​Investment Update — April 2023

The fastest and broadest tightening of monetary policy in over 40 years was always going to cause some challenges, and recent weeks have reminded us that financial stability, not a global recession, is perhaps the biggest risk in the short term. Whilst US and European central banks and regulators will argue that the collapse of SVB and the takeover of Credit Suisse by UBS were idiosyncratic issues, the wider point is that higher interest rates are having an impact on the global financial system. With banks likely to act more cautiously going forward, lending standards may tighten and potentially, in the worst case scenario, lead to a credit crunch.

Equity markets have largely shrugged off recent events, although we have seen large performance dispersion between sectors. US banks have fallen nearly 20% since the start of the crisis, whereas the S&P 500 is down just 2%. However, there has been no such complacency in bond markets where the 2yr US Treasury yield has fallen from 5.1% to 4.1% currently, suggesting that central banks won’t be raising rates for much longer. Central banks have already started to push back against this view, stating that they believe they have the necessary tools to fight inflation and maintain financial stability.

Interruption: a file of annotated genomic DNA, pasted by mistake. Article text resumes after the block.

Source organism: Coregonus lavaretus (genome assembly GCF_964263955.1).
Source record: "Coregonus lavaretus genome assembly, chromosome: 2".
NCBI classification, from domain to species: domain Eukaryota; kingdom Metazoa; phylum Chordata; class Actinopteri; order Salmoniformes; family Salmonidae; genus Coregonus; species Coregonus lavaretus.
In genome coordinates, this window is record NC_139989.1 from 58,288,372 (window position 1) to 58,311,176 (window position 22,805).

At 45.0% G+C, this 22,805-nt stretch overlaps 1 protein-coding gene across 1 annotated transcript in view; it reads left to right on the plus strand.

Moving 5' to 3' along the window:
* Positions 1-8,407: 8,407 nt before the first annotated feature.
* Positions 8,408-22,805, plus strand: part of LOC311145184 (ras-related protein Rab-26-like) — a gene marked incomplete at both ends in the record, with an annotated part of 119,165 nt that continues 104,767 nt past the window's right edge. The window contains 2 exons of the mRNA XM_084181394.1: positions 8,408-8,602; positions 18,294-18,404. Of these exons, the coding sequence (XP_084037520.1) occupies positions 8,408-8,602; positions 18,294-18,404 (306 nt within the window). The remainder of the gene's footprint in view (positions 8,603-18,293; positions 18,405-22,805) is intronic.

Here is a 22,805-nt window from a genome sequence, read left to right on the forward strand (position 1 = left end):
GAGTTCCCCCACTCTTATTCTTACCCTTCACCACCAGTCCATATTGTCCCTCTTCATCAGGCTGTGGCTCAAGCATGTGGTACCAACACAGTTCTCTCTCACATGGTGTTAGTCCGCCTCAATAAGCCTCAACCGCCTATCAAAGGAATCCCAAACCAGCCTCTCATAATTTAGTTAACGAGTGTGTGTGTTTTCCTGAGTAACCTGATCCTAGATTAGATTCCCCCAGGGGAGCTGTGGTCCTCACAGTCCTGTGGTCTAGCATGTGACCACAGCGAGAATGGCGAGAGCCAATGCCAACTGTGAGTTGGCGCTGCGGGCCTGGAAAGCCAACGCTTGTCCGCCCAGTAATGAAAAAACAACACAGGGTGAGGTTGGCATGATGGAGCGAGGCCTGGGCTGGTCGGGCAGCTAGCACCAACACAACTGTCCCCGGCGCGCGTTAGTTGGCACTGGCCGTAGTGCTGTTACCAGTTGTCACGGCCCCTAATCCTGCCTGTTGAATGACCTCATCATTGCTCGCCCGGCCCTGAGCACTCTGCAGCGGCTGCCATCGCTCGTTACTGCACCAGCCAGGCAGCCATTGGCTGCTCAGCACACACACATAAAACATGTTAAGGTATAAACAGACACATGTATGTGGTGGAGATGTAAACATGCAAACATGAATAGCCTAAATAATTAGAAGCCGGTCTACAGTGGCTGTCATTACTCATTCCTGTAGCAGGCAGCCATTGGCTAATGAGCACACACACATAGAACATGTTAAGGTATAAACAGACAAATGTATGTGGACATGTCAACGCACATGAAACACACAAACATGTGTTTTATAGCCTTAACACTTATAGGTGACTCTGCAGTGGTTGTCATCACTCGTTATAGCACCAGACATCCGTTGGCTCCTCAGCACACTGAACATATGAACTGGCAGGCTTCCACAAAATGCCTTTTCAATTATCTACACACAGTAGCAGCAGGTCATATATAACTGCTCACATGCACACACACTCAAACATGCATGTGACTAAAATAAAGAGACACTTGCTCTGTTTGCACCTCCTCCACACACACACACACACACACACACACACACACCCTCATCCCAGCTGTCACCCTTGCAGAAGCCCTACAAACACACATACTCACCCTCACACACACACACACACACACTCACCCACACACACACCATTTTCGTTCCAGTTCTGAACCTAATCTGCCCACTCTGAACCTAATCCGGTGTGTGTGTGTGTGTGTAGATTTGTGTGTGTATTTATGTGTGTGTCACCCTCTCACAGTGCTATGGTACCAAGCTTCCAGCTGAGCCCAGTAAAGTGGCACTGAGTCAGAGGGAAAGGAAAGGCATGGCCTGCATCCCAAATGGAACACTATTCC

Spain’s inflation data for March provided a timely reminder that headline inflation is set to fall quickly in the coming months, as base effects remove some of the impact of last year’s jump in energy prices. Spain’s consumer price inflation fell to 3.3%, down from 6% in February, and whilst Spanish inflation data in isolation isn’t significant, it provides a useful read across for other European countries.

European gas prices are now at around 20-month lows and it’s a similar story in the US where natural gas prices have fallen more than 50% over the quarter, the sharpest quarterly contraction in prices since the data series began in 1990. Falling energy prices should continue to feed through into lower consumer prices and food prices should soon respond to a significant decrease in agricultural commodity prices.

Written by:
Charlie Lloyd
Head of Investment, Skerritts

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Categories: ​​​Investment update

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